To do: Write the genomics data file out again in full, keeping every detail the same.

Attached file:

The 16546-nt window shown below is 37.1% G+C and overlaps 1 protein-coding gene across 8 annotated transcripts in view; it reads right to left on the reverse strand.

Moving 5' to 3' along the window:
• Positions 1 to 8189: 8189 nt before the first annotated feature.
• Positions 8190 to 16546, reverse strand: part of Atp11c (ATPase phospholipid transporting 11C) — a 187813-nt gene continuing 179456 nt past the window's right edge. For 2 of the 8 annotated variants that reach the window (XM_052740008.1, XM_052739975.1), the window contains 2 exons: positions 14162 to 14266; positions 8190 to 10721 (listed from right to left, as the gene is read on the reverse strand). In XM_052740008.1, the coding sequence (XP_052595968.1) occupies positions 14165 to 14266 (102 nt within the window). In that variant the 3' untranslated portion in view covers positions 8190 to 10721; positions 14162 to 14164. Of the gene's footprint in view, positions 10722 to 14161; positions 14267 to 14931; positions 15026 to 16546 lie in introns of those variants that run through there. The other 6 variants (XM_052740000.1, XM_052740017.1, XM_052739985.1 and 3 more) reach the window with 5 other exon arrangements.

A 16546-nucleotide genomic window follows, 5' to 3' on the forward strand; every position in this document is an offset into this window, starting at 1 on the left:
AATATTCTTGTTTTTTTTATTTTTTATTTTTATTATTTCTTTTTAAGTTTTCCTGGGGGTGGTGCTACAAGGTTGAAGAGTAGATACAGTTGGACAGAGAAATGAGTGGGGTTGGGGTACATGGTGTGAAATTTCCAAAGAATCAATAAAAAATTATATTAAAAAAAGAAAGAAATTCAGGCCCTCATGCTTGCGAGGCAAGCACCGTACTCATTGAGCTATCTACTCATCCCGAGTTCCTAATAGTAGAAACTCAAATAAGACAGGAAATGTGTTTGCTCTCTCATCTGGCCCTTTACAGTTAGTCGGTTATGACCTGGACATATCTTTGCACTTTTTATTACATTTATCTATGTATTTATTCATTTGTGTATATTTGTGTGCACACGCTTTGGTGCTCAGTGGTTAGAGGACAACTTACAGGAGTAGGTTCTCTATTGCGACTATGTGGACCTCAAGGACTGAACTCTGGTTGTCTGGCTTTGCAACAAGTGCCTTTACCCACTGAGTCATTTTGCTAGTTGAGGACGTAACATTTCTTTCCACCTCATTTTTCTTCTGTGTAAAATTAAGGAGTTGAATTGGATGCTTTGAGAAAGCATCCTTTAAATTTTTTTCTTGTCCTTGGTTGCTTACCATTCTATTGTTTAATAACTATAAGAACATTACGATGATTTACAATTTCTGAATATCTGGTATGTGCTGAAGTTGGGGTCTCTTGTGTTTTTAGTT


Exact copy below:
The 16546-nt window shown below is 37.1% G+C and overlaps 1 protein-coding gene across 8 annotated transcripts in view; it reads right to left on the reverse strand.

Moving 5' to 3' along the window:
• Positions 1 to 8189: 8189 nt before the first annotated feature.
• Positions 8190 to 16546, reverse strand: part of Atp11c (ATPase phospholipid transporting 11C) — a 187813-nt gene continuing 179456 nt past the window's right edge. For 2 of the 8 annotated variants that reach the window (XM_052740008.1, XM_052739975.1), the window contains 2 exons: positions 14162 to 14266; positions 8190 to 10721 (listed from right to left, as the gene is read on the reverse strand). In XM_052740008.1, the coding sequence (XP_052595968.1) occupies positions 14165 to 14266 (102 nt within the window). In that variant the 3' untranslated portion in view covers positions 8190 to 10721; positions 14162 to 14164. Of the gene's footprint in view, positions 10722 to 14161; positions 14267 to 14931; positions 15026 to 16546 lie in introns of those variants that run through there. The other 6 variants (XM_052740000.1, XM_052740017.1, XM_052739985.1 and 3 more) reach the window with 5 other exon arrangements.

A 16546-nucleotide genomic window follows, 5' to 3' on the forward strand; every position in this document is an offset into this window, starting at 1 on the left:
AATATTCTTGTTTTTTTTATTTTTTATTTTTATTATTTCTTTTTAAGTTTTCCTGGGGGTGGTGCTACAAGGTTGAAGAGTAGATACAGTTGGACAGAGAAATGAGTGGGGTTGGGGTACATGGTGTGAAATTTCCAAAGAATCAATAAAAAATTATATTAAAAAAAGAAAGAAATTCAGGCCCTCATGCTTGCGAGGCAAGCACCGTACTCATTGAGCTATCTACTCATCCCGAGTTCCTAATAGTAGAAACTCAAATAAGACAGGAAATGTGTTTGCTCTCTCATCTGGCCCTTTACAGTTAGTCGGTTATGACCTGGACATATCTTTGCACTTTTTATTACATTTATCTATGTATTTATTCATTTGTGTATATTTGTGTGCACACGCTTTGGTGCTCAGTGGTTAGAGGACAACTTACAGGAGTAGGTTCTCTATTGCGACTATGTGGACCTCAAGGACTGAACTCTGGTTGTCTGGCTTTGCAACAAGTGCCTTTACCCACTGAGTCATTTTGCTAGTTGAGGACGTAACATTTCTTTCCACCTCATTTTTCTTCTGTGTAAAATTAAGGAGTTGAATTGGATGCTTTGAGAAAGCATCCTTTAAATTTTTTTCTTGTCCTTGGTTGCTTACCATTCTATTGTTTAATAACTATAAGAACATTACGATGATTTACAATTTCTGAATATCTGGTATGTGCTGAAGTTGGGGTCTCTTGTGTTTTTAGTT